Permissions requested by apps are annoying. You may often wonder why a specific app requires access to your contacts or microphone access. However, there are a few apps that require full access in order to operate. Bitmoji is one of those apps. People are usually least bothered about keyboard apps like Bitmoji – asking full access to the device. Giving access to your device means disclosing all the private information to an app developer. Your contacts, messages, emails, personal information, data, login credentials and bank information, everything becomes accessible for the app.
We are not saying that Bitmoji is a shady app or could steal your data. We are just informing you about the access that is requested by such apps and gladly granted. Keyboard apps like Bitmoji request full access because they need information about its users. Analyzing its user information, keyboard apps like Bitmoji can come up with predictive suggestions of auto-complete and execute auto-correct features. Information accessed by apps help them grow and facilitate user experience.
Bitmoji website explains why the app requires full access to the device. Here is what the Bitmoji developers have to say:
“We ask for Full Access permission so that we can download your custom Bitmoji images from our servers”.
Bitmoji developers also ensure that the app, despite the full device access granted by its users, cannot interpret data that is entered via keyboard. These are their exact words:
“Bitmoji Keyboard can’t read or access anything you type using your iPhone keyboard or any other third party keyboard”.
Bitmoji also has access to your service usage information. This kind of information allows an app to record and store the way you interact with an app and use pattern. Needless to say that the app has access to all the content shared and received, contacts details and information stored in device storage. Further, the app also has access to cookies and your device location.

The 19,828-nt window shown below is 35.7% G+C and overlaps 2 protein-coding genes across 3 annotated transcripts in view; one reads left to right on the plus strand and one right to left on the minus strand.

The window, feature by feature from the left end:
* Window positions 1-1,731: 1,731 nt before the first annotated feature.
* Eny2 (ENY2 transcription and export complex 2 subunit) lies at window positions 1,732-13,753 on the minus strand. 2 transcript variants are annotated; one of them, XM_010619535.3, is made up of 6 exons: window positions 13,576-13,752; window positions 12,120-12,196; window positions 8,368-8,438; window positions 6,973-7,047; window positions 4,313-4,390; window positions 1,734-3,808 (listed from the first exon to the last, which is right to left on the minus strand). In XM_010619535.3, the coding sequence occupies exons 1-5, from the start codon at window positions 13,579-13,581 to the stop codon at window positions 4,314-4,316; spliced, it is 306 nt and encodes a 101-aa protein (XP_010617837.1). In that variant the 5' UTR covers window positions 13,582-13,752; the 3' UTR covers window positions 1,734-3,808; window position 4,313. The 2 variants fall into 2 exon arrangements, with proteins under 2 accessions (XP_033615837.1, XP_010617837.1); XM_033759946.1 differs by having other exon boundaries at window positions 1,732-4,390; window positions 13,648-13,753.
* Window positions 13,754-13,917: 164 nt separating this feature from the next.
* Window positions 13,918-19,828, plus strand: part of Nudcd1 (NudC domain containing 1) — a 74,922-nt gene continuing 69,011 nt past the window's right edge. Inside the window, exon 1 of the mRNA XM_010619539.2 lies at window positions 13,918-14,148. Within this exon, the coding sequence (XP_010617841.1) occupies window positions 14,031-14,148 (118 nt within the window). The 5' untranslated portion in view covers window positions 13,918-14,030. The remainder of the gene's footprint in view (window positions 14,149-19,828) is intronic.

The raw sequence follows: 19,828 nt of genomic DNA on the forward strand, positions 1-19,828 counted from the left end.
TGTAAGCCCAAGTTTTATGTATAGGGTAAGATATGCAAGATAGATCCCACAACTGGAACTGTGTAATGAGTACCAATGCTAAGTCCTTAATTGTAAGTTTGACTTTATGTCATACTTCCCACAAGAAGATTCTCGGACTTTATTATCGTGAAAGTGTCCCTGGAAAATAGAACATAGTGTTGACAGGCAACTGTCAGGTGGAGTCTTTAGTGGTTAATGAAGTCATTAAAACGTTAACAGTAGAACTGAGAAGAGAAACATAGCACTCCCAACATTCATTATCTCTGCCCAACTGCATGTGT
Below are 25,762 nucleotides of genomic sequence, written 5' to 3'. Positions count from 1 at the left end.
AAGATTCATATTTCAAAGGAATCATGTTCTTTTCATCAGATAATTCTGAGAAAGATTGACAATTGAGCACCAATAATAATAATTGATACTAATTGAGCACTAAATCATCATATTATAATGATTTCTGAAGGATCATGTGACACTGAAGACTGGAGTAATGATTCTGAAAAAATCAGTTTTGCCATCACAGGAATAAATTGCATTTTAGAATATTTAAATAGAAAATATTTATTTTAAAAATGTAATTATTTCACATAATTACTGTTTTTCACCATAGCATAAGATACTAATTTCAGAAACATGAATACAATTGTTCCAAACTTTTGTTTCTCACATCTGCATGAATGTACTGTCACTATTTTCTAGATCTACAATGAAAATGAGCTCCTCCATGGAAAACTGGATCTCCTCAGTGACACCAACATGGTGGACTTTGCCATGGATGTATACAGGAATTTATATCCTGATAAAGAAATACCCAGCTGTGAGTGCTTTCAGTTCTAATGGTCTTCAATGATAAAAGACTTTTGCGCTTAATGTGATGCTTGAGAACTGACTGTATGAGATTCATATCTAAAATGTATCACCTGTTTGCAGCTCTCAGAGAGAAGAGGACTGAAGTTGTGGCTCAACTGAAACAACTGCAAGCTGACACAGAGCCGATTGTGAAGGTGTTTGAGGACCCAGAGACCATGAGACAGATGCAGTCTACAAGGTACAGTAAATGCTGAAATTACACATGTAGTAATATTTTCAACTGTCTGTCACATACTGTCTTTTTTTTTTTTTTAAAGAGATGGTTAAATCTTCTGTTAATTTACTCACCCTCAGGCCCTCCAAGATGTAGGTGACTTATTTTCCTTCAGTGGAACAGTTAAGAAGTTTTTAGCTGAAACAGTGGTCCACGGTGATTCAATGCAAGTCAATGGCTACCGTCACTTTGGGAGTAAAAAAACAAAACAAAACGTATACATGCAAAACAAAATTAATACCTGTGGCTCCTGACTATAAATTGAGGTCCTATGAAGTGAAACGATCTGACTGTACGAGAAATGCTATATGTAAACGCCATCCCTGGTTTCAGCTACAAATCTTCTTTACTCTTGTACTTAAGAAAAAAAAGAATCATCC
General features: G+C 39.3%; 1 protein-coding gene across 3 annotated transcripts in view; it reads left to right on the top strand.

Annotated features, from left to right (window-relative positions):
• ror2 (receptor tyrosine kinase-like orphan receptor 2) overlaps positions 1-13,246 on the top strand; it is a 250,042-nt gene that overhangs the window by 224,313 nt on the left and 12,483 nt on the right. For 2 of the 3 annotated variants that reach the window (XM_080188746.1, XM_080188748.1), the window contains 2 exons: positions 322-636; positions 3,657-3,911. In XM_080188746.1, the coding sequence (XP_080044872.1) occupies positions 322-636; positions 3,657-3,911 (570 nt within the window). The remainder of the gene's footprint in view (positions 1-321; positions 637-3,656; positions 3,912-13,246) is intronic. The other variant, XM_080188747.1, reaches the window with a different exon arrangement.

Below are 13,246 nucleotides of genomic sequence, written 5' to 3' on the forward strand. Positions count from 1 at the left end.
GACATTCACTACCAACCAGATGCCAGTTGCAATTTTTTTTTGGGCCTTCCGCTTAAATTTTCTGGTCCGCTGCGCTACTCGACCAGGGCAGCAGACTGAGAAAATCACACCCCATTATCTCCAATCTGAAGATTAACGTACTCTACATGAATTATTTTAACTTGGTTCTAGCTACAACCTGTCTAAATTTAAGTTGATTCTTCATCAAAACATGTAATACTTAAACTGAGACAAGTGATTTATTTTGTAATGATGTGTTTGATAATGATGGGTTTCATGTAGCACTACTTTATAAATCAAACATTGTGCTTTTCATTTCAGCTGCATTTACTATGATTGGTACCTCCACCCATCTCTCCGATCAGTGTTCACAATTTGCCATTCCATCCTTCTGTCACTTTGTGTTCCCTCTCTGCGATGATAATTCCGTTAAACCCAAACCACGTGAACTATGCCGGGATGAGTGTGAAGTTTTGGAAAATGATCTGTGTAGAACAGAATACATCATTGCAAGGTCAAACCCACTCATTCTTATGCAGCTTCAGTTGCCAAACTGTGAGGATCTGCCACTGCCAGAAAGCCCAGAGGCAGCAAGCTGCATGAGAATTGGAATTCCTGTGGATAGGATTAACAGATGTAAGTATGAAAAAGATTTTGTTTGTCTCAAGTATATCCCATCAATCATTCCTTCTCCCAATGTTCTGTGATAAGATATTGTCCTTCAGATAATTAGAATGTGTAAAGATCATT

Third party apps like Bitmoji often use the data to enhance user experience. There is nothing wrong with that. User information can be used for profiling which facilitates targeted ads. This is a monetization model often used by apps like Bitmoji where a free app earns by showing its users ads as per their preferences.
As explained earlier, Bitmoji requests full access to your device. This is surely going to raise a few alarms for users who take their privacy and security seriously. It does not matter what Bitmoji claims on its website, being a keyboard app requesting full access, Bitmoji technically has access to your keystroke data.
As explained before, such apps use accessed data to create user experience. Therefore, it is more likely for Bitmoji to record and analyze data pertaining to your in-app preferences such as the frequent use of a particular emoji rather than your private information. After all, it is a matter of perspective. A privacy enthusiast would rather not use his phone to carry out financial transactions or carry sensitive information as the device could be lost or stolen easily.
Since Bitmoji has access to your identity, call logs, microphone, camera and device ID, privacy enthusiasts would rather be flabbergasted about a keyboard app requesting access to user ID, microphone and camera than worry about keystroke data. As said before, it is all a matter of perspective. To be honest, if you take your privacy way too seriously, you would wondering if Bitmoji is safe or not using the app in the first place.
As explained before, apps that request excessive permissions are least preferred by privacy enthusiasts. There is always a privacy risk associated with using third party keyboard apps like Bitmoji. So, it is a matter of perspective. Whether you want to make texting a fun experience or prefer your privacy intact. We are not judging the integrity of Bitmoji developers or declaring it to be an unsafe app. However, even though the developers successfully protect and not intend to release user information to unauthorized personnel, history tells us that information leaks are inevitable.